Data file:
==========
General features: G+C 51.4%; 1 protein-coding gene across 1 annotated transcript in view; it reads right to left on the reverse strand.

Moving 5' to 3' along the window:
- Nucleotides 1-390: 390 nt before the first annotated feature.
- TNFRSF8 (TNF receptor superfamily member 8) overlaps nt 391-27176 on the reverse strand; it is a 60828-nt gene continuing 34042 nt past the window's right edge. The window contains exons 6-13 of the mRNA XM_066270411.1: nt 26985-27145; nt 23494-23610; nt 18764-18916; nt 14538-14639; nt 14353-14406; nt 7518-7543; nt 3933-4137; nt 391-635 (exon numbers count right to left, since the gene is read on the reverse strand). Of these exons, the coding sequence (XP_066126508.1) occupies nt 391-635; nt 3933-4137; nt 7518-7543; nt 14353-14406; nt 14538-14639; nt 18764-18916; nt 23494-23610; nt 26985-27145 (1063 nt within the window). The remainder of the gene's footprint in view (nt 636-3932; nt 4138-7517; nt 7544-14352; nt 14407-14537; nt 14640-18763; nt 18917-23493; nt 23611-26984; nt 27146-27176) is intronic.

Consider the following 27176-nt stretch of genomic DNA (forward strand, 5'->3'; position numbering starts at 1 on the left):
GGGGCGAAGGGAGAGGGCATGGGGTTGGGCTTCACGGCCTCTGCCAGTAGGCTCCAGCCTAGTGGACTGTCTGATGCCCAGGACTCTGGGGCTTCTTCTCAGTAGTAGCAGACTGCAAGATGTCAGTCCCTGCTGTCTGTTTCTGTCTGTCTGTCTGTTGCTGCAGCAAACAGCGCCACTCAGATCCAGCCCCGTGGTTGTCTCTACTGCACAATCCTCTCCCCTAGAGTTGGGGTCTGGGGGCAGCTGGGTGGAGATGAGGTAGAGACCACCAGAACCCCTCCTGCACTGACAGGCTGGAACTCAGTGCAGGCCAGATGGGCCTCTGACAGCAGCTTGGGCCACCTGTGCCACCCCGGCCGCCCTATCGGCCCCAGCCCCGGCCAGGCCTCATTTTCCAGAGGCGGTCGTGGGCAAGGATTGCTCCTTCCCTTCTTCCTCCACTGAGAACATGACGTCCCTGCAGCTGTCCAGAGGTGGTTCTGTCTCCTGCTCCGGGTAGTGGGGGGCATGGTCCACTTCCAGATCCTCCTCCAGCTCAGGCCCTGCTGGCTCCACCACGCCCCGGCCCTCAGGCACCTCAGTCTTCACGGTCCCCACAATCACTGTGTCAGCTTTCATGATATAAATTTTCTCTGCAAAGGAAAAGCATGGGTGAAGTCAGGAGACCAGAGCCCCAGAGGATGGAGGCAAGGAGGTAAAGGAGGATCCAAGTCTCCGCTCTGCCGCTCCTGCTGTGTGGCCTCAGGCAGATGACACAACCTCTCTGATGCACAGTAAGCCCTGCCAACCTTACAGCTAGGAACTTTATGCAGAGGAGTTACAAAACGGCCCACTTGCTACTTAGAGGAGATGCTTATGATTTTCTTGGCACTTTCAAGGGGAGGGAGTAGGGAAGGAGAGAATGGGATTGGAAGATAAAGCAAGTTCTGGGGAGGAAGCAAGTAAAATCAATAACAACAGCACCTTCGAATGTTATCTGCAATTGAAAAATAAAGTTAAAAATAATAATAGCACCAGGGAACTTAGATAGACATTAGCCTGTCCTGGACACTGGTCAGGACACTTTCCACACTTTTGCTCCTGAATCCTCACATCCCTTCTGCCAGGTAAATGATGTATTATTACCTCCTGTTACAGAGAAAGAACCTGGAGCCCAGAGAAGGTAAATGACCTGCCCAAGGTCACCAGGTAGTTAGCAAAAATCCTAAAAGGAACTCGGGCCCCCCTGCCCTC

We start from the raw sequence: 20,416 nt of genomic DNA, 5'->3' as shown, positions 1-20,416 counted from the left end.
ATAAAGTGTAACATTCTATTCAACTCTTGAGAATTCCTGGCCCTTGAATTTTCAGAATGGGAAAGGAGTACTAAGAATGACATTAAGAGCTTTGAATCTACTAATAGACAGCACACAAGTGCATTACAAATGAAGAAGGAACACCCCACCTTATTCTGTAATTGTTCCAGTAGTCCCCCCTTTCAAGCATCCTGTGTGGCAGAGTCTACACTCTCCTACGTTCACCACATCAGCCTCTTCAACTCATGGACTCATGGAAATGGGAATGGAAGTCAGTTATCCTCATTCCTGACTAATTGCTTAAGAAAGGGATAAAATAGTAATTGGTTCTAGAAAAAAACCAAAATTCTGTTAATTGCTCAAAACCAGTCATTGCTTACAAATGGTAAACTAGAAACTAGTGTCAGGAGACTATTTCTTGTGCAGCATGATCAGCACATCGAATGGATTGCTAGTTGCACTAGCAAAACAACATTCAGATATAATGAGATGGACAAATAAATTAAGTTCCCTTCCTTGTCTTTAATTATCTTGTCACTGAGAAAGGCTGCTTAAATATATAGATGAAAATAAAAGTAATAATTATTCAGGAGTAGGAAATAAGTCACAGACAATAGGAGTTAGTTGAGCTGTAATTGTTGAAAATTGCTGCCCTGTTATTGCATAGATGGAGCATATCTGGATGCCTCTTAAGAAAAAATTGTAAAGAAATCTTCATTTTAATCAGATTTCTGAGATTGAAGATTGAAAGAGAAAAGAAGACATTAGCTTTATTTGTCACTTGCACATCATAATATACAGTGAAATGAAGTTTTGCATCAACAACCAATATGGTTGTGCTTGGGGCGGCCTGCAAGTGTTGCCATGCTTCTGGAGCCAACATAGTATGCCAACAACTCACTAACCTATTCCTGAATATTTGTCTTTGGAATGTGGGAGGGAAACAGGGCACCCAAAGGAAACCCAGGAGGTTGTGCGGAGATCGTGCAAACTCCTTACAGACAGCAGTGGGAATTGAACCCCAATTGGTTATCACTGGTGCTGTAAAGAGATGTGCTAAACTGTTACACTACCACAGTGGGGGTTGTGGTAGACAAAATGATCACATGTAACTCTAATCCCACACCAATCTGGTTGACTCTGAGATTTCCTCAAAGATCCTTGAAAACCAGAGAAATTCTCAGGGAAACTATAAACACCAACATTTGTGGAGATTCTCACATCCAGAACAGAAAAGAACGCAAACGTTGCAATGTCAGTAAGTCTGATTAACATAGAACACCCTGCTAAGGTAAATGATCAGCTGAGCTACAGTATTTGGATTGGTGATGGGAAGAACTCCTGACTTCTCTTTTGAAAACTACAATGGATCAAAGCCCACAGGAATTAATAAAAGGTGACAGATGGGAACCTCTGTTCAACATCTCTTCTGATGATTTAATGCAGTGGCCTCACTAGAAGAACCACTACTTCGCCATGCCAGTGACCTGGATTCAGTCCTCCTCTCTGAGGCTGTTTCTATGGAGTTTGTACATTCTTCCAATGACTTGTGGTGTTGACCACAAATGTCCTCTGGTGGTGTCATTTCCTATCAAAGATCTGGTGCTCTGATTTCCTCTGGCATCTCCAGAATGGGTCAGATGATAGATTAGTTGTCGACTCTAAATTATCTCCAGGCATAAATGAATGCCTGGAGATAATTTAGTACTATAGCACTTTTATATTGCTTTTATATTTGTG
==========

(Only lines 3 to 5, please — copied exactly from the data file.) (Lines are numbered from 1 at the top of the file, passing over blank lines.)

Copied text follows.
- Nucleotides 1-390: 390 nt before the first annotated feature.
- TNFRSF8 (TNF receptor superfamily member 8) overlaps nt 391-27176 on the reverse strand; it is a 60828-nt gene continuing 34042 nt past the window's right edge. The window contains exons 6-13 of the mRNA XM_066270411.1: nt 26985-27145; nt 23494-23610; nt 18764-18916; nt 14538-14639; nt 14353-14406; nt 7518-7543; nt 3933-4137; nt 391-635 (exon numbers count right to left, since the gene is read on the reverse strand). Of these exons, the coding sequence (XP_066126508.1) occupies nt 391-635; nt 3933-4137; nt 7518-7543; nt 14353-14406; nt 14538-14639; nt 18764-18916; nt 23494-23610; nt 26985-27145 (1063 nt within the window). The remainder of the gene's footprint in view (nt 636-3932; nt 4138-7517; nt 7544-14352; nt 14407-14537; nt 14640-18763; nt 18917-23493; nt 23611-26984; nt 27146-27176) is intronic.

Consider the following 27176-nt stretch of genomic DNA (forward strand, 5'->3'; position numbering starts at 1 on the left):